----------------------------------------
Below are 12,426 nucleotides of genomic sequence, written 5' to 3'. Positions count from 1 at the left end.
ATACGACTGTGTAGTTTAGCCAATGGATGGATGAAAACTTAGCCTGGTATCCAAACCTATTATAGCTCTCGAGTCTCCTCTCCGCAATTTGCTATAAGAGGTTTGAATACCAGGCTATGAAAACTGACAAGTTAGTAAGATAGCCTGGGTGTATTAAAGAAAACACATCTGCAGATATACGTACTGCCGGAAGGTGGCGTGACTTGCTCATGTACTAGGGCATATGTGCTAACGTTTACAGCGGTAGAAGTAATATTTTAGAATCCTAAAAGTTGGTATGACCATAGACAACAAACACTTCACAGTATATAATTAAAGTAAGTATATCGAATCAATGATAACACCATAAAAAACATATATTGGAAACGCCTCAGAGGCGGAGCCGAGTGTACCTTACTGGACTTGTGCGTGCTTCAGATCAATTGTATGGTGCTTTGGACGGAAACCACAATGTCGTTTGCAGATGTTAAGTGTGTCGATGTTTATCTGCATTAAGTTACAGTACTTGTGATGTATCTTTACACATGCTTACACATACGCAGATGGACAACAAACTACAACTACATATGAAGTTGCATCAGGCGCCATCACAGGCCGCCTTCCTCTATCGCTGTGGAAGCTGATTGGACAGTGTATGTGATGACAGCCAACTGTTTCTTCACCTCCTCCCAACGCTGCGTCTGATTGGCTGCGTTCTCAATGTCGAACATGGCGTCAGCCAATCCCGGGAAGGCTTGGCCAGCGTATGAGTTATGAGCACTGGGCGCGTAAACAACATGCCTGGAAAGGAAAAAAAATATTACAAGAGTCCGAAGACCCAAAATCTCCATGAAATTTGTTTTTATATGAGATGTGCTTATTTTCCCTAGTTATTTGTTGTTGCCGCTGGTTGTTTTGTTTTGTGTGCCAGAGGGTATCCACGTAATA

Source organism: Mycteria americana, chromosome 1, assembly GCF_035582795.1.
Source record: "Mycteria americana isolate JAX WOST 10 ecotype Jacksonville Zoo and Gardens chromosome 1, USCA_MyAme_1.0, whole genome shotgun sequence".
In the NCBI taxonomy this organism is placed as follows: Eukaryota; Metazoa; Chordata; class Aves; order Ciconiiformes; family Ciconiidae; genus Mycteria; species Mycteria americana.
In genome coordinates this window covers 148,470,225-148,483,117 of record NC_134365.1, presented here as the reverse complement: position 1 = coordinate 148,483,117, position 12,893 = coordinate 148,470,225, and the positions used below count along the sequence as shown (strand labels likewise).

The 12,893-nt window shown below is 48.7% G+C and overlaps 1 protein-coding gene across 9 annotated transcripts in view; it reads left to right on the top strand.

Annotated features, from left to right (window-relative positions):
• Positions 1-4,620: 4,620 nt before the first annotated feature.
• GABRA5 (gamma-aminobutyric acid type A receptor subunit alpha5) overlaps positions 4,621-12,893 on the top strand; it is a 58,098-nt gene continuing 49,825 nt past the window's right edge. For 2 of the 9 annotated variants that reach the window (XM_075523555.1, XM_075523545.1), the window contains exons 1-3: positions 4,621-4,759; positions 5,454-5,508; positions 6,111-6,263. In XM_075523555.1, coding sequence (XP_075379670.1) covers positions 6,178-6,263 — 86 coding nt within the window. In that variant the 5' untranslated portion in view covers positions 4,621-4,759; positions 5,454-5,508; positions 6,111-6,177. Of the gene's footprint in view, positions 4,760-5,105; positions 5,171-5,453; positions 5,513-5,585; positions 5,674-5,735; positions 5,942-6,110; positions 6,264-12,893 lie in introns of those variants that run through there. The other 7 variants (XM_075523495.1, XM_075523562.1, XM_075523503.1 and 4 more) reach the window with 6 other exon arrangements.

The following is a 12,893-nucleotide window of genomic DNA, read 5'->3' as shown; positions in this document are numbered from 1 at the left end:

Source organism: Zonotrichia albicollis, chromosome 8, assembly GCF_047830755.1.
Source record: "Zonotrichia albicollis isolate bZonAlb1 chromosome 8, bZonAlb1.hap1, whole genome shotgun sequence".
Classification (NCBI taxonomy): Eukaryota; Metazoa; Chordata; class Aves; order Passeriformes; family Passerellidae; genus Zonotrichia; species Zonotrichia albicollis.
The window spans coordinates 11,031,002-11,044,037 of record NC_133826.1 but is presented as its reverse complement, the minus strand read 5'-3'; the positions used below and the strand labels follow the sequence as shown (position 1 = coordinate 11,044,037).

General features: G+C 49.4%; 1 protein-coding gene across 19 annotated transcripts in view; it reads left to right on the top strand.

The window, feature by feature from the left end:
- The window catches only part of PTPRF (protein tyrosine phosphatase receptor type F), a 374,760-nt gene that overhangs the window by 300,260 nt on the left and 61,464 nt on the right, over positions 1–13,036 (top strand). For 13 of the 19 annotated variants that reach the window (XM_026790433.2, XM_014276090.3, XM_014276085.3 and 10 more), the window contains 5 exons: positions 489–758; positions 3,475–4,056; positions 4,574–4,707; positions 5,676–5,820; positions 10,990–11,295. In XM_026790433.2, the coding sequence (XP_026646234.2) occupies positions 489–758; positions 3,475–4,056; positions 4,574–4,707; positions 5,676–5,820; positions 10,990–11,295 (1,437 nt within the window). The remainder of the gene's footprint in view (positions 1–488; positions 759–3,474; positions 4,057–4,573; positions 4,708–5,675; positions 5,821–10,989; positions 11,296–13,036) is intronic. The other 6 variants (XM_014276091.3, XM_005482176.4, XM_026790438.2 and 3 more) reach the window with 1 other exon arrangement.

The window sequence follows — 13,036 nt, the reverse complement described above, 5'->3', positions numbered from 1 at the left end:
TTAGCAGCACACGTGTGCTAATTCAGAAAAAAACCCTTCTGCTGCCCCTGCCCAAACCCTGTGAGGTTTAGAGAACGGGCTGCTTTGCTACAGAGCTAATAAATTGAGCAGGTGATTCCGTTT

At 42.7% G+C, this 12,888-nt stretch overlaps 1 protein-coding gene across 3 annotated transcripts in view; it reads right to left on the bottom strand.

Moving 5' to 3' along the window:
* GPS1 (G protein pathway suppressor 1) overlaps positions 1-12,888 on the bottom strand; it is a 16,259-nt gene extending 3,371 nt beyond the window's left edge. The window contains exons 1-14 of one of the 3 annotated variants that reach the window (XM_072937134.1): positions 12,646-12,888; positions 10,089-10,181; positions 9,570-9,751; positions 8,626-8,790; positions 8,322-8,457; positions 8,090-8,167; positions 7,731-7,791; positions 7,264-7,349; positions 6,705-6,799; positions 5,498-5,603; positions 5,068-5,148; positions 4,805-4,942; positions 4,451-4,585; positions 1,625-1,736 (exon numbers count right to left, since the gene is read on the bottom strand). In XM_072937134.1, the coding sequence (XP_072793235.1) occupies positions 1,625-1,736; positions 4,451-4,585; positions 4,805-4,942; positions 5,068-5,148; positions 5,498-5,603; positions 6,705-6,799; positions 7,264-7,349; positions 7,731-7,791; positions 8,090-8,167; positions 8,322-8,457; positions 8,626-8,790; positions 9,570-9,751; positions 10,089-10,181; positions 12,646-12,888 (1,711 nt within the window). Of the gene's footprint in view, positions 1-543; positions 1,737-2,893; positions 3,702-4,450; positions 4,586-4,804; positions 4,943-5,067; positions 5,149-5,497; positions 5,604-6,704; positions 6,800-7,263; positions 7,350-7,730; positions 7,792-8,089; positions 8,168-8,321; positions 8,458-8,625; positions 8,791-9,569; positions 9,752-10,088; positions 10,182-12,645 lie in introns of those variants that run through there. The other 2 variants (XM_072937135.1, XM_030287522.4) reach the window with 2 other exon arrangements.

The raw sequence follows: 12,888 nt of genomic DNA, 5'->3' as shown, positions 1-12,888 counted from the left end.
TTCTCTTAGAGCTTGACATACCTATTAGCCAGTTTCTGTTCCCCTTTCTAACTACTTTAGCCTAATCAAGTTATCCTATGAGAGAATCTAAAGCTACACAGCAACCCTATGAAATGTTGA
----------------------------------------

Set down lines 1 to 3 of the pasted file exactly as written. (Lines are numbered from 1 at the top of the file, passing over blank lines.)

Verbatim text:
Below are 12,426 nucleotides of genomic sequence, written 5' to 3'. Positions count from 1 at the left end.
ATACGACTGTGTAGTTTAGCCAATGGATGGATGAAAACTTAGCCTGGTATCCAAACCTATTATAGCTCTCGAGTCTCCTCTCCGCAATTTGCTATAAGAGGTTTGAATACCAGGCTATGAAAACTGACAAGTTAGTAAGATAGCCTGGGTGTATTAAAGAAAACACATCTGCAGATATACGTACTGCCGGAAGGTGGCGTGACTTGCTCATGTACTAGGGCATATGTGCTAACGTTTACAGCGGTAGAAGTAATATTTTAGAATCCTAAAAGTTGGTATGACCATAGACAACAAACACTTCACAGTATATAATTAAAGTAAGTATATCGAATCAATGATAACACCATAAAAAACATATATTGGAAACGCCTCAGAGGCGGAGCCGAGTGTACCTTACTGGACTTGTGCGTGCTTCAGATCAATTGTATGGTGCTTTGGACGGAAACCACAATGTCGTTTGCAGATGTTAAGTGTGTCGATGTTTATCTGCATTAAGTTACAGTACTTGTGATGTATCTTTACACATGCTTACACATACGCAGATGGACAACAAACTACAACTACATATGAAGTTGCATCAGGCGCCATCACAGGCCGCCTTCCTCTATCGCTGTGGAAGCTGATTGGACAGTGTATGTGATGACAGCCAACTGTTTCTTCACCTCCTCCCAACGCTGCGTCTGATTGGCTGCGTTCTCAATGTCGAACATGGCGTCAGCCAATCCCGGGAAGGCTTGGCCAGCGTATGAGTTATGAGCACTGGGCGCGTAAACAACATGCCTGGAAAGGAAAAAAAATATTACAAGAGTCCGAAGACCCAAAATCTCCATGAAATTTGTTTTTATATGAGATGTGCTTATTTTCCCTAGTTATTTGTTGTTGCCGCTGGTTGTTTTGTTTTGTGTGCCAGAGGGTATCCACGTAATA

Source organism: Mycteria americana, chromosome 1, assembly GCF_035582795.1.